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Somerville Hospital apologizes after death of woman outside

The current entrance to the Somerville Hospital.PETER DEMARCO photo

Officials at the parent company of Somerville Hospital apologized Wednesday night for not meeting “our own standards for transparency and accountability” in the death of Laura Levis, who went to the emergency room during a severe 2016 asthma attack and found the door locked.

In a statement, Cambridge Health Alliance pledged to improve its emergency medical response protocols days after The Boston Globe Magazine published a story about how the cracks and flaws in the health care system led to Levis’s death.

The story, written by Levis’s husband, Peter DeMarco, chronicled Levis’s asthma attack before dawn on the morning of Sept. 16, 2016. Levis’s attack led her to Somerville Hospital, but she never made it through the door. DeMarco’s narrative detailed the communication errors, overburdened staffs, and lack of fail-safes that plagued the response of police, fire, and hospital staff to Levis’s medical emergency.


Some 10 minutes passed between the time Levis called 911 and the time was she was found, in cardiac arrest following the asthma attack, mere feet from an entrance to the hospital’s emergency room. She spent seven days in an intensive care unit at CHA Cambridge Hospital, which is also owned by the alliance, before dying on Sept. 22, 2016. She was 34.

“It is impossible to read Mr. DeMarco’s story about his wife, Laura Levis, without being concerned about the issues he raises,” said Cambridge Health Alliance, the parent organization of Somerville Hospital, in its Wednesday statement. “His heartfelt and comprehensive overview sheds light on many areas where Cambridge Health Alliance and the emergency medical response infrastructure made mistakes and must improve.”

In a phone interview Wednesday evening, DeMarco called the alliance’s statement “a positive first step.”

“Our families have been waiting over two years to hear them accept even an ounce of responsibility for Laura’s death,” he said. “Two years is a long time.”


He added, “But in my view if they are truly sincere about trying to apologize to our families, a more meaningful step would be to meet me face-to-face at the Globe offices as I’ve repeatedly suggested to them, so they can answer every question I have about how Laura, or anyone for that matter, could have been left to die 29 feet from their front door.”

He is also pushing for alliance officials to explain to him “every single step they’ve taken since her death.”

“To make sure this never, ever happens again,” he said.

Peter DeMarco and Laura Levis, hiking the Scottish Highlands in 2015.Photos courtesy of Peter DeMarco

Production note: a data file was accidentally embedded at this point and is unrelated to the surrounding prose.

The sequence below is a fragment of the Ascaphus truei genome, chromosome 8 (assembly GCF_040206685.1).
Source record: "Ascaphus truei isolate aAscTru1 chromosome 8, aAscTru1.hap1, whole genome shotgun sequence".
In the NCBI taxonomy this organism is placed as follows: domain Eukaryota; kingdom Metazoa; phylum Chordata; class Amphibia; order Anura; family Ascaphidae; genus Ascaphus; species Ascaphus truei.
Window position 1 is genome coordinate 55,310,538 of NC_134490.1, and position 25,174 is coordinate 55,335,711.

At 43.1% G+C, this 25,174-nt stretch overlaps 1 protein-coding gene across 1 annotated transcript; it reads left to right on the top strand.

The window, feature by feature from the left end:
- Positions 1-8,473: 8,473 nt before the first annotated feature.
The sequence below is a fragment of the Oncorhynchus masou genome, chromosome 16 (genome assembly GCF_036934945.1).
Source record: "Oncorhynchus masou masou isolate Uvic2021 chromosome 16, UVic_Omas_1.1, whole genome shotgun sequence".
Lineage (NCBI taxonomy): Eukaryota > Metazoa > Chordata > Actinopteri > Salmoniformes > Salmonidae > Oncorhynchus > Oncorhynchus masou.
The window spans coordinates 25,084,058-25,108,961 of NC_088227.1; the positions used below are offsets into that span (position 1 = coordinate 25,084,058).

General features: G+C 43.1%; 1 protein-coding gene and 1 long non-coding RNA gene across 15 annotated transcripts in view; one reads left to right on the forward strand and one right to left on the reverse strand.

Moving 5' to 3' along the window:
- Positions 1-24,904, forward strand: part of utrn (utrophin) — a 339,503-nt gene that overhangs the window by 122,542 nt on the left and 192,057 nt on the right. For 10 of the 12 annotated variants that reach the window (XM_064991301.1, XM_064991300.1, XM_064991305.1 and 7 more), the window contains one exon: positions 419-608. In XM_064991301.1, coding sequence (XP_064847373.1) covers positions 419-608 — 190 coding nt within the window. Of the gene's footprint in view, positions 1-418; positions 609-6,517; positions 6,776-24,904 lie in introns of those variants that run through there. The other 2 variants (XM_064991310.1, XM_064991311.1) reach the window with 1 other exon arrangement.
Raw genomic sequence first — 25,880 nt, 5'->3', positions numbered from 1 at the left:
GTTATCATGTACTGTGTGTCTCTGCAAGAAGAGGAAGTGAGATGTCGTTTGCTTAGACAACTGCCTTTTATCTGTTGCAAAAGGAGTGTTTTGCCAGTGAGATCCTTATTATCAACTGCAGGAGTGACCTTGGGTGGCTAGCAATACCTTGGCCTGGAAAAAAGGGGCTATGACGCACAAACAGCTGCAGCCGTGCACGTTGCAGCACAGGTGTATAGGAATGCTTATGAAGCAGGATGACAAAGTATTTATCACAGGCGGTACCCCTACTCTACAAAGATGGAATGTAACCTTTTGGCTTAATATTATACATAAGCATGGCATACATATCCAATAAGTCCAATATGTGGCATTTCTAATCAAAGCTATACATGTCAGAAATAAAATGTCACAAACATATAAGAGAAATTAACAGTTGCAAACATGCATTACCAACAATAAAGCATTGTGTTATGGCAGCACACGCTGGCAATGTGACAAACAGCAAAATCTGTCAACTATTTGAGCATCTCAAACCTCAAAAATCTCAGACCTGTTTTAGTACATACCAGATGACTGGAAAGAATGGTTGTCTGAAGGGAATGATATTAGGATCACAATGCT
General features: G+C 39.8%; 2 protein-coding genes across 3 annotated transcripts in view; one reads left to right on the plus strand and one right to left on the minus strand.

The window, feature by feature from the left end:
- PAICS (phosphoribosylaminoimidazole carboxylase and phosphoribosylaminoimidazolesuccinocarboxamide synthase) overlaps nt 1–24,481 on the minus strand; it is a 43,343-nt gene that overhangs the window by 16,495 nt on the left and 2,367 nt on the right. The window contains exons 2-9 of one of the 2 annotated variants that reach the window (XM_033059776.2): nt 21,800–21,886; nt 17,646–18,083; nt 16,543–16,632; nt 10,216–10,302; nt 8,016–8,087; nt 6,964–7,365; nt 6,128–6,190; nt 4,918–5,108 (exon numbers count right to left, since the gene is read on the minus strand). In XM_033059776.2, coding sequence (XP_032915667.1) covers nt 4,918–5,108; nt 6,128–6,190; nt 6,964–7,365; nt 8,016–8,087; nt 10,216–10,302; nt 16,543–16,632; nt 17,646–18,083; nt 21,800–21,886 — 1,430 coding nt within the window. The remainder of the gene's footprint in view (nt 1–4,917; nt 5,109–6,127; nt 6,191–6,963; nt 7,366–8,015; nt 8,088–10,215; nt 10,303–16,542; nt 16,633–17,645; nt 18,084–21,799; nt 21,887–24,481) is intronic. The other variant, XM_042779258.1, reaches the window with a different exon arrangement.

Additionally, he would like the company to commit “to helping share the lessons from Laura’s tragedy with as many hospitals as possible across the entire country.”

“That would really mean something to me, to our families, and to everyone who ever loved Laura,” he said.

Cambridge Health Alliance spokesman David Cecere said in an e-mail Wednesday night that Somerville Hospital has improved access into its Emergency Department and updated signage for the building’s facade and ER, and upgraded “wayfinding systems to provide clearer pathways to all locations.” He also said the hospital improved communication and “role clarification” between public safety and clinical staff, and increased education regarding regulations that define “the responsibilities for all hospitals in the emergent care of all persons in and around the grounds of a health care system.”

After Levis’s death, Somerville Hospital added an illuminated “EMERGENCY” sign near one of the entrances, according to internal hospital documents.


In the aftermath of Levis’s death, no one from Cambridge Health Alliance told him she had been locked outside the hospital door, DeMarco wrote. He learned about the circumstances from police reports requested by her uncle about five weeks later.

In the alliance’s Wednesday apology, the organization said it “did not meet our own high standards for transparency and accountability with Mr. DeMarco and Ms. Levis’ family. It should not have taken an event like this for us to identify and resolve a number of structural, training and communication issues. We have already begun to make the necessary changes.”

“We could have done better, and we will do better,” read the statement. “There are no words to effectively express our sorrow over the loss of Ms. Levis. More importantly, for the role we played in compounding her family’s grief, we are deeply sorry.”

The magazine story, which was published Saturday night, quickly went viral. In that story, Cambridge Health Alliance officials, when approached with questions about changes at Somerville Hospital and about Levis’s death, said they couldn’t comment because of potential litigation.

“NBC Nightly News with Lester Holt” aired a segment on Levis’s death Wednesday night. The hospital issued its statement to NBC, and shared it with DeMarco, who provided it to the Globe.

Danny McDonald can be reached at Follow him on Twitter @Danny__McDonald.